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Microsoft Azure runs out of US IP addresses

cloud server

By Nicole Kobie

Posted on 13 Jun 2014 at 10:05

Does your VM appear to be in Brazil when it's supposed to be in Microsoft's Azure datacenters in the US?

It hasn't absconded to be closer to the World Cup: Microsoft's Azure cloud service has run out of IPv4 addresses in the US, and it's borrowing from its Latin-American IP block.

The issue surrounds the shift from IP version 4 - which is running out of room - to IP version 6, which offers many more addresses.

Microsoft said that Azure customers may have noticed that virtual machines deployed in North America may act as though they're elsewhere, with web browsers bringing up international versions of a website, rather than the American one.

"IPv4 address space has been fully assigned in the United States, meaning there is no additional IPv4 address space available," said Ganesh Srinivasan, senior program manager, in a Microsoft blog post. "This requires Microsoft to use the IPv4 address space available to us globally for the addressing of new services."

"The result is that we will have to use IPv4 address space assigned to a non-US region to address services which may be in a US region," he said. "It is not possible to transfer registration because the IP space is allocated to the registration authorities by Internet Assigned Numbers Authority."

That means service may appear as though it's coming from a non-US location, though Microsoft stressed that the servers themselves remain in the US.

"It is important to note that the IP address registration authority does not equate to IP address physical location (i.e. you can have an IP address registered in Brazil but allocated to a device or service physically located in Virginia)," he said. "Thus when you deploy to a US region, your service is still hosted in US and your customer data will remain in the US."

Microsoft said it's working with IP databases to help deal with the issue. The company bought a tranche of IPv4 addresses three years ago for $7.5 million, but they don't appear to have lasted long.

Update: Microsoft has updated its blog post with the following statement, saying it "misstated the situation" around its IPv4 availability.

"Currently, Microsoft has IPv4 space in US regions. That said, inventory space is a dynamic situation. In the past some customers were assigned non-US IPv4 addresses as a result of limited inventory. We have already updated many major geo-location databases to ensure customers do not experience any confusion in the future. We apologise for any inconvenience this has caused."

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User comments

UK ISPs

didn't you do an article on this a few years ago with UK ISPs and mobile operators using foreign IP addresses and their users having difficulties accessing things like BBC iPlayer?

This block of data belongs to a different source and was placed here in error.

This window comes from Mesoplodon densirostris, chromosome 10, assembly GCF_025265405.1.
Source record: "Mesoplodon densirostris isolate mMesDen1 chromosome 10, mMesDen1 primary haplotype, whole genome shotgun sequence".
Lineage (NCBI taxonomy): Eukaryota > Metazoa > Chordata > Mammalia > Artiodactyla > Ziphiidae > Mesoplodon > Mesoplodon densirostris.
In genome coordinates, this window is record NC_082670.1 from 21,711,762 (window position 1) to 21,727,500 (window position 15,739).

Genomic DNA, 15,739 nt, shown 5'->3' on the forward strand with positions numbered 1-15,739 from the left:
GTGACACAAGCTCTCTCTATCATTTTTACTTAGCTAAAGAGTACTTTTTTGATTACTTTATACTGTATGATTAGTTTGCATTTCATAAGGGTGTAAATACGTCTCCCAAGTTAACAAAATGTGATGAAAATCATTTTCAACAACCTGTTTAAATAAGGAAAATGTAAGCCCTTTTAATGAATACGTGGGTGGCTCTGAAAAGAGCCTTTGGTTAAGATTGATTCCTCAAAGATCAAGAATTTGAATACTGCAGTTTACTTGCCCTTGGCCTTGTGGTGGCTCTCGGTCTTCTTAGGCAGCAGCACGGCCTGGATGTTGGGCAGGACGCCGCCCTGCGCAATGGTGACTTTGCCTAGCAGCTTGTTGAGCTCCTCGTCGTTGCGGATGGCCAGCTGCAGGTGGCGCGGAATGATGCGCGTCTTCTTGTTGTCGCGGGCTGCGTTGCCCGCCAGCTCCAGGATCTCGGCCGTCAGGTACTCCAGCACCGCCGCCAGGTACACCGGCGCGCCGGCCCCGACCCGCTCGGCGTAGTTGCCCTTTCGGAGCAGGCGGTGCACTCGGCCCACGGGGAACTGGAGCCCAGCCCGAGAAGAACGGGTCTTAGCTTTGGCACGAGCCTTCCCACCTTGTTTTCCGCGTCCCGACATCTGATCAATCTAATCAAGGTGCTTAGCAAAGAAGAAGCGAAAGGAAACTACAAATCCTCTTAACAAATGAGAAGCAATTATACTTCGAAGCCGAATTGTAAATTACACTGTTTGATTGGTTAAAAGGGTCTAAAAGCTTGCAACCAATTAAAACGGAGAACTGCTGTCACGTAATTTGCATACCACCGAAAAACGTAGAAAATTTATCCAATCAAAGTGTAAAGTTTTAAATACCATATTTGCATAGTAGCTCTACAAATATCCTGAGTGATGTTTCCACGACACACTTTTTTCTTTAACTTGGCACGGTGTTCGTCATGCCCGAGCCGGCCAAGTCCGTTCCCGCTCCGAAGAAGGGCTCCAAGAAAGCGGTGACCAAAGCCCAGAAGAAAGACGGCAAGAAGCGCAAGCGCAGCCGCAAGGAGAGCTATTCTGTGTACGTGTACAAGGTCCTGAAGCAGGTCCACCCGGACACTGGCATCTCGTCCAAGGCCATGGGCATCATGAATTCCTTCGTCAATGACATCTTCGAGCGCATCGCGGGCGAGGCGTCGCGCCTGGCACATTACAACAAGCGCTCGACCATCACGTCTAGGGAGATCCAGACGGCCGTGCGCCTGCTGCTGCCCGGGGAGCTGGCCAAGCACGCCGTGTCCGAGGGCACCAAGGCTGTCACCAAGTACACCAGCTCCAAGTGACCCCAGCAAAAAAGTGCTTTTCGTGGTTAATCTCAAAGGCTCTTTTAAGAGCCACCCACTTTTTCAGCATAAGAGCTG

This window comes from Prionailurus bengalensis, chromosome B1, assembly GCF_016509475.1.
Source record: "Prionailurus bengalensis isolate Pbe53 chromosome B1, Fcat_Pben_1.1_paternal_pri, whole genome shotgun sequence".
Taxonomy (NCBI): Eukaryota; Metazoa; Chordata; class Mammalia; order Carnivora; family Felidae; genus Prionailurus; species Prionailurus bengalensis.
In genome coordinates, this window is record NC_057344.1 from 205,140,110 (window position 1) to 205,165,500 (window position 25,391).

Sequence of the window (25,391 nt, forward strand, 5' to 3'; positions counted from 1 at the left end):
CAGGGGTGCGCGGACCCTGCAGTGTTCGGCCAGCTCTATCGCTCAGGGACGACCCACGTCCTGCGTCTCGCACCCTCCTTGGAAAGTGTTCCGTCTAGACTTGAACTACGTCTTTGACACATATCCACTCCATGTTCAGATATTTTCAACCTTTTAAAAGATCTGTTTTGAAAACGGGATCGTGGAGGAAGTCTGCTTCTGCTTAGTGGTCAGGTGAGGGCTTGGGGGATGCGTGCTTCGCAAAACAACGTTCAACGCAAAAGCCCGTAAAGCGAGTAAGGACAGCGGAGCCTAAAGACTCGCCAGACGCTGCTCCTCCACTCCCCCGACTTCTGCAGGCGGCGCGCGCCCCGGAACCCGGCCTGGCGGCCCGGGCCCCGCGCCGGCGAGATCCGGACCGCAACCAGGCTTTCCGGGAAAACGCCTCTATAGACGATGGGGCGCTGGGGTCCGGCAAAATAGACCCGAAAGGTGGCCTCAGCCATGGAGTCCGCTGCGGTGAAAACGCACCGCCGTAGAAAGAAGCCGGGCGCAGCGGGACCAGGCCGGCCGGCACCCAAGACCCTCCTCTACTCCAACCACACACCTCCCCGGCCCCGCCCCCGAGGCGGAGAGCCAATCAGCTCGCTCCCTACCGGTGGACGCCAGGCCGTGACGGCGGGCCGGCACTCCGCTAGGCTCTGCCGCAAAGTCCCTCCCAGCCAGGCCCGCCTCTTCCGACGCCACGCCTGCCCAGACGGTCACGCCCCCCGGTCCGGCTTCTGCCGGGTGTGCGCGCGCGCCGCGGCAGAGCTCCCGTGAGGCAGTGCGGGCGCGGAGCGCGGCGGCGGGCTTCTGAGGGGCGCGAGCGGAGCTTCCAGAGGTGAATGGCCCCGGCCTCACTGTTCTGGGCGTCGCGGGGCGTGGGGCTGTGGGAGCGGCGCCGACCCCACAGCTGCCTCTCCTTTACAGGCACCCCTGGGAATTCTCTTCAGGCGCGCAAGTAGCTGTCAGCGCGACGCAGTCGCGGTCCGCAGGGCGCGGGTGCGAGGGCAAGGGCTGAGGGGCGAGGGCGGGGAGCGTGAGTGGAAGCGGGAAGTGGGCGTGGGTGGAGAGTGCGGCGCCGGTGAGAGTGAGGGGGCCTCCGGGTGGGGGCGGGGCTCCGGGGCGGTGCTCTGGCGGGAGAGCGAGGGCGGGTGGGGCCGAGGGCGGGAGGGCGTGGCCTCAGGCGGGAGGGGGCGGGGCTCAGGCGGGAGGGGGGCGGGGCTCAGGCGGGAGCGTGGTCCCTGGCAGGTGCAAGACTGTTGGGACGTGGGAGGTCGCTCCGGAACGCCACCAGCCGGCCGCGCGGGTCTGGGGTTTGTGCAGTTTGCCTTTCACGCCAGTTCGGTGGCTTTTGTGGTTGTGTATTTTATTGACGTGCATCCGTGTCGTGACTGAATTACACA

By big_D on 13 Jun 2014

Why not use iPv6?

Wasn't there a lot of fuss last year about switching the new iPv6 numbers on? Why is MS still using iPv4 then?

By SwissMac on 13 Jun 2014

Because that would assume that their customers sites support access to ipv6 which would involve investment in new equipment. Far too many companies not bothering until the last moment. IPV4 to IPV6 transition will be a mess.

By irturner on 13 Jun 2014

Because

a lot of industrial equipment needs to connect to servers and most of those ancient things (and some newer ones) only support IPv4.

That means, that if the PLC controlling your production line is reporting to a server or getting its instructions from a server, then the server needs to have an IPv4, if you outsource to the cloud, you still need an IPv4 address - although one would hope you'd be using a VPN!

Also a lot of domestic ISPs in America haven't even switched to dual-stack IPv4/IPv6 connections yet, so for a lot of customers the servers would be unreachable.

That said, we've been dual-stack IPv6 in Germany since at least 2010 and new customers since 2012 have been getting IPv6 only lines from many ISPs.

By big_D on 13 Jun 2014

IP address-hogging

I know it would only be a temporary solution, but it seems to me that some of the big hoggers with 16 million addresses apiece should be made to cough up. By this I mean a number of big universities and companies, particularly in the US. They got their allocations at a time when no one envisaged 4 billion being a small number.

By fogtax on 13 Jun 2014

IP address-hogging

I know it would only be a temporary solution, but it seems to me that some of the big hoggers with 16 million addresses apiece should be made to cough up. By this I mean a number of big universities and companies, particularly in the US. They got their allocations at a time when no one envisaged 4 billion being a small number.

By fogtax on 13 Jun 2014

IP address-hogging

I know it would only be a temporary solution, but it seems to me that some of the big hoggers with 16 million addresses apiece should be made to cough up. By this I mean a number of big universities and companies, particularly in the US. They got their allocations at a time when no one envisaged 4 billion being a small number.

By fogtax on 13 Jun 2014

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